But there is a bigger point. If the large effect reported in the original study hinges on the acting skills of the experimenter, then there should be information on this in the paper. The article merely states that the subjects were told of the glitch. We incorporated what the students were told in our instruction. But if it is not the contents of what they were told that is responsible for the effect but rather the manner in which it is told, then there should be information on this. Did the experimenter act distraught, confused, embarrassed, or neutrally? And was this performance believable and delivered with any consistency? If the effect hinges on the acting skills of an experimenter, experimentation becomes an art and not a science. In addition to voodoo statistics, we would have voodoo experimentation. (A reader of this post pointed me to this higly relevant article on the ubiquity of voodoo practices in psychological research.)
So where does this leave us? The fact that the large (!) effect of the original study completely evaporated in our experiment cannot be due to (1) the age or education levels of the subjects, (2) subjects not reading the manipulation-inducing passages (if reading times are any indicator), and (3) subjects’ awareness of the manipulation. The original paper provides no evidence regarding these issues.
The evaporation of the effect could, however, be due to (1), the special nature of the sample of the original sample (2) the undocumented acting skills of a real-life experimenter (voodoo experimentation), or of course (3) the large effect being a false positive. I am leaning towards the third option, although I would not find a small effect implausible (in fact, that is what I was initially expecting to find).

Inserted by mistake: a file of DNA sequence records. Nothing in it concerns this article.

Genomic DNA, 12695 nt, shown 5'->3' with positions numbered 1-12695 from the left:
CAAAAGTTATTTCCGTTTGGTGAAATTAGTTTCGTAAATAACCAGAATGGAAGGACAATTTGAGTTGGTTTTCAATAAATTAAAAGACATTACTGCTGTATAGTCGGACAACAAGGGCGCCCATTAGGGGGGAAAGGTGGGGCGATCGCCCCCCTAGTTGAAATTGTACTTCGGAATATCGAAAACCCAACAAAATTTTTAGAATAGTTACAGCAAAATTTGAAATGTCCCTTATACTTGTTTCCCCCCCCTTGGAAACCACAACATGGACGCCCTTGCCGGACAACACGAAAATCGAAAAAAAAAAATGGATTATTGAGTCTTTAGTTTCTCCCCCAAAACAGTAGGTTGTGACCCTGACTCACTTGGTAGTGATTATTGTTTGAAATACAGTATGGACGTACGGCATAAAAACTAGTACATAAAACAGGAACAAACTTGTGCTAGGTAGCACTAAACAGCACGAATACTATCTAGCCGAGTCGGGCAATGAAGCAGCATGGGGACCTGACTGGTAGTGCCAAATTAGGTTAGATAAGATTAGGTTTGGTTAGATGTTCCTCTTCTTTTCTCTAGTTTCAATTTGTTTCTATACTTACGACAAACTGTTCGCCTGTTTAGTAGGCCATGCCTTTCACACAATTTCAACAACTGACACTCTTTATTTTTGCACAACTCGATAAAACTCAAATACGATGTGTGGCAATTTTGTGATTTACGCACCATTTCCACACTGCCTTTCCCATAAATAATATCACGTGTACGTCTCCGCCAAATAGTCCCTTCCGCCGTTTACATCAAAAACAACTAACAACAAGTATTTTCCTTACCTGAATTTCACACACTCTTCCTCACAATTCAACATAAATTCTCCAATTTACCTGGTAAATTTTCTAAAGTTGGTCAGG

He also observes that another researcher is replicating the V&S experiment.
I emphasize again that Zwaan’s study hasn’t been peer-reviewed or published, and until it has we shouldn’t conclude that the V&S paper is deeply questionable. However, I am disturbed at the lack of replication, which may be a common feature of such small-scale psychological experiments. These studies often use college students, and it’s not clear how representative they are of people as a group (or even Westerners as a group). Small sample size is also an issue.
In an ideal world, every experiment would be replicated, and in molecular or evolutionary genetics such replication is often inherent in later studies, which frequently build on earlier ones. But in psychology—and much of evolutionary biology and ecology—there’s no professional payoff in repeating what someone else has done. Because such experiments often involve special populations or locations, I’ve often mused that replicating most evolutionary or ecological experiments using different materials and/or locales (or even the same ones!) would probably give the original result only about 30% of the time. (That’s just pure speculation on my part.) Remember that when you use conventional statistical criteria, you’ll get false positives at least 5% of the time. What I’m saying here is that we should be wary of single studies with flashy results that nobody tries to repeat.
In this case, we should be wary of using the V&S experiment to argue that belief in determinism has inimical effects for society. But even if it did, I can’t countenance hiding our belief in determinism—a belief shared by Dennett and many compatibilists—from the general public on the grounds that it’s bad for society. That’s simply condescending. The truth is the truth, and shouldn’t be suppressed. And, of course, there are some potentially positive effects of accepting determinism and the idea that free will is an “illusion” (i.e., not the dualistic behavior it seems to many people). Those positive effects include salubrious reforms of the criminal justice system and the demolition of an important cornerstone of religion.
This is all independent of whether one can philosophically forge a compatibilist notion of free will. To me that endeavor is futile and incoherent, though others disagree. Nevertheless, such an endeavor should derive from philosophical motivations alone rather from some supposed effect of incompatibilism on society.